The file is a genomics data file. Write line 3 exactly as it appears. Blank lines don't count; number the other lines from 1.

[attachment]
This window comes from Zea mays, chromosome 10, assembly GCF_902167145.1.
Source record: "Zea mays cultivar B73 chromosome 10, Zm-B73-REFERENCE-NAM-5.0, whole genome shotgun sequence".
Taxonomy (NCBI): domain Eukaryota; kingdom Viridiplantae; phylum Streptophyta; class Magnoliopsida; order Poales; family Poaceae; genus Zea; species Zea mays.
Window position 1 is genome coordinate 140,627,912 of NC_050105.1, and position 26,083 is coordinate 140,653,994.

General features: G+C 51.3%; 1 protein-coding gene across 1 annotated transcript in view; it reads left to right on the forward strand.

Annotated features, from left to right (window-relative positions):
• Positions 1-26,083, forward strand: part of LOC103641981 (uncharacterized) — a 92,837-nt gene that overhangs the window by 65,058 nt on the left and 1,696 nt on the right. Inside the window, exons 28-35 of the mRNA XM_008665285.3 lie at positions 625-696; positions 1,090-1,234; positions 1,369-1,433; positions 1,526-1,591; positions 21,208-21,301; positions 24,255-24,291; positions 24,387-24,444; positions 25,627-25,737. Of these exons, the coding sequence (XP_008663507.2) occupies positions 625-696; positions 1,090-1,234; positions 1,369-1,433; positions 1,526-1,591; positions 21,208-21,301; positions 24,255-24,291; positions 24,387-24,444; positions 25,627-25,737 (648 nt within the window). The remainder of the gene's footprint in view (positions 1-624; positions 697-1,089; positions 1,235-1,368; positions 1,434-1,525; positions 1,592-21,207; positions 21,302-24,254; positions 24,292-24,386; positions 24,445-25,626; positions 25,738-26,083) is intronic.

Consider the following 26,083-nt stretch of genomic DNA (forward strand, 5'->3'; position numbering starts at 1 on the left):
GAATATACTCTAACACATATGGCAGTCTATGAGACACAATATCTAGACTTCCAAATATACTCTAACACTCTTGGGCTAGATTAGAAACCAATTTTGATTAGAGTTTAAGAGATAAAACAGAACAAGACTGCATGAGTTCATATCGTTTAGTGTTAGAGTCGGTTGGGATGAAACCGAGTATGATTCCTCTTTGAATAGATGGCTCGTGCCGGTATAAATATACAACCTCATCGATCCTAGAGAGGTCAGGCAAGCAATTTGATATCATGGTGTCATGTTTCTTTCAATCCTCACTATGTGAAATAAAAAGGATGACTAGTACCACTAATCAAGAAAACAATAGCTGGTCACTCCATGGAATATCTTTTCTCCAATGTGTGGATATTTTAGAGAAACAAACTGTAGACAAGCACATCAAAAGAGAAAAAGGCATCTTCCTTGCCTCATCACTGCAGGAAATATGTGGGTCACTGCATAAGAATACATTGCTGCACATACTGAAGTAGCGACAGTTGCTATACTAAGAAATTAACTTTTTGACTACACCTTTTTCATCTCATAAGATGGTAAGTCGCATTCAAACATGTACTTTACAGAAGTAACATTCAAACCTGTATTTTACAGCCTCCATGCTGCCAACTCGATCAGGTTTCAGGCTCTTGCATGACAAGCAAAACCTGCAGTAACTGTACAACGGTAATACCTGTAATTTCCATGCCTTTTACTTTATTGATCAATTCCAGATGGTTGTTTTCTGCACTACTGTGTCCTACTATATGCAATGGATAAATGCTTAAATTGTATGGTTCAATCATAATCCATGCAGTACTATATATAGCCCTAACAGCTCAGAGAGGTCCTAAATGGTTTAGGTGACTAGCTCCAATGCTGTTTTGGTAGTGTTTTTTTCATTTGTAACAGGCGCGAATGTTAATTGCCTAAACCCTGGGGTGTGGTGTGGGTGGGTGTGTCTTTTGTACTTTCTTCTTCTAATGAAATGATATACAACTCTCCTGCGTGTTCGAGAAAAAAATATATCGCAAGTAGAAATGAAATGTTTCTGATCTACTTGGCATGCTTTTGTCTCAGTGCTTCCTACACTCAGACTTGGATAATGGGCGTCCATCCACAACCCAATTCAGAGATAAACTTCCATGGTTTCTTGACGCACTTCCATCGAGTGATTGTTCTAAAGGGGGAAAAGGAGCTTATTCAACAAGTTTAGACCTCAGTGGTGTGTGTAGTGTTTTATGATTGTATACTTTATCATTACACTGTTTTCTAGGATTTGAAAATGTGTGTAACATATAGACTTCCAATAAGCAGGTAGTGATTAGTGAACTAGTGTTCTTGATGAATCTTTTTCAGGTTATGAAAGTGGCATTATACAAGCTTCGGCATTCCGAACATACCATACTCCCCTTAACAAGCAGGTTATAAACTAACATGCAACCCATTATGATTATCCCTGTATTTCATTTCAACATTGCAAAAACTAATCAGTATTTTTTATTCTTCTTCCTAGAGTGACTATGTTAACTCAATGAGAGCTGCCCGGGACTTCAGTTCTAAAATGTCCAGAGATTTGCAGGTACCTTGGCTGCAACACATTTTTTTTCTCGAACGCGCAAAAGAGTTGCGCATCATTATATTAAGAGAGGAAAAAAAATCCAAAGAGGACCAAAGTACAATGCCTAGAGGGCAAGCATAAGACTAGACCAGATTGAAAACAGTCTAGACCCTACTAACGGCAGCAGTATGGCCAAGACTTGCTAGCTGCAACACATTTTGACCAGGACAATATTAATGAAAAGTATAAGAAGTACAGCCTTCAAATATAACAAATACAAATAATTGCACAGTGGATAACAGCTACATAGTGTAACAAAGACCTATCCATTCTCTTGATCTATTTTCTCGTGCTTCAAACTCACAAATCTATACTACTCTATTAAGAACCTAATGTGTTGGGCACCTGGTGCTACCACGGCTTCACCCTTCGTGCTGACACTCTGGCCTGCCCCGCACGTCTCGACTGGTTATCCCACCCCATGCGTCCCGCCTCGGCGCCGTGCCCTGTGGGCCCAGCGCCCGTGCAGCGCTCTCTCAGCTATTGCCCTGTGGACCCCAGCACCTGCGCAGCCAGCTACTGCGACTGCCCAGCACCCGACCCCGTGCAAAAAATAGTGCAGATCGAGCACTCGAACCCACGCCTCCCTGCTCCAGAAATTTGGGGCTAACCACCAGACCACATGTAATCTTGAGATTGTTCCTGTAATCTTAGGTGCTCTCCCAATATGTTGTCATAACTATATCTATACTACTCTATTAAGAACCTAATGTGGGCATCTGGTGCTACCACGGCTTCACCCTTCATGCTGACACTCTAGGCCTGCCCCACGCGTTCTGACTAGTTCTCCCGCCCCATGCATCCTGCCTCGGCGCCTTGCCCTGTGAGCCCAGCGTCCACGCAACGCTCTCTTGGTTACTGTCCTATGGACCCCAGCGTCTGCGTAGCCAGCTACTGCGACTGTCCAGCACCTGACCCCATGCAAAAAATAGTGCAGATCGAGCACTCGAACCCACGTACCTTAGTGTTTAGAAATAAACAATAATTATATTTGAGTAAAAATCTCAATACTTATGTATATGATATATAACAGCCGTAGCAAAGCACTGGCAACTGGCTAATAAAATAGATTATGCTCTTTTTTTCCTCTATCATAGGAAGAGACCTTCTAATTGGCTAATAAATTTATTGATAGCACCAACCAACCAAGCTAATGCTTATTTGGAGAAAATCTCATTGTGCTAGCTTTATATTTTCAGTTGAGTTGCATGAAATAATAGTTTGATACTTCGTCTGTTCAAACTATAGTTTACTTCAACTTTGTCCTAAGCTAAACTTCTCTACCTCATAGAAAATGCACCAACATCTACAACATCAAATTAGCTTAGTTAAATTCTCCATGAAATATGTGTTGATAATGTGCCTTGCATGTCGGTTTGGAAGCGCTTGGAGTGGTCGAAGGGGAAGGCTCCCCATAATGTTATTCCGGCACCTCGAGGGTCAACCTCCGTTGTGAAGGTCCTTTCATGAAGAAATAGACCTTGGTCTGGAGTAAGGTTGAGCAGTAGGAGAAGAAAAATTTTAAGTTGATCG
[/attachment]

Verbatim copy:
Taxonomy (NCBI): domain Eukaryota; kingdom Viridiplantae; phylum Streptophyta; class Magnoliopsida; order Poales; family Poaceae; genus Zea; species Zea mays.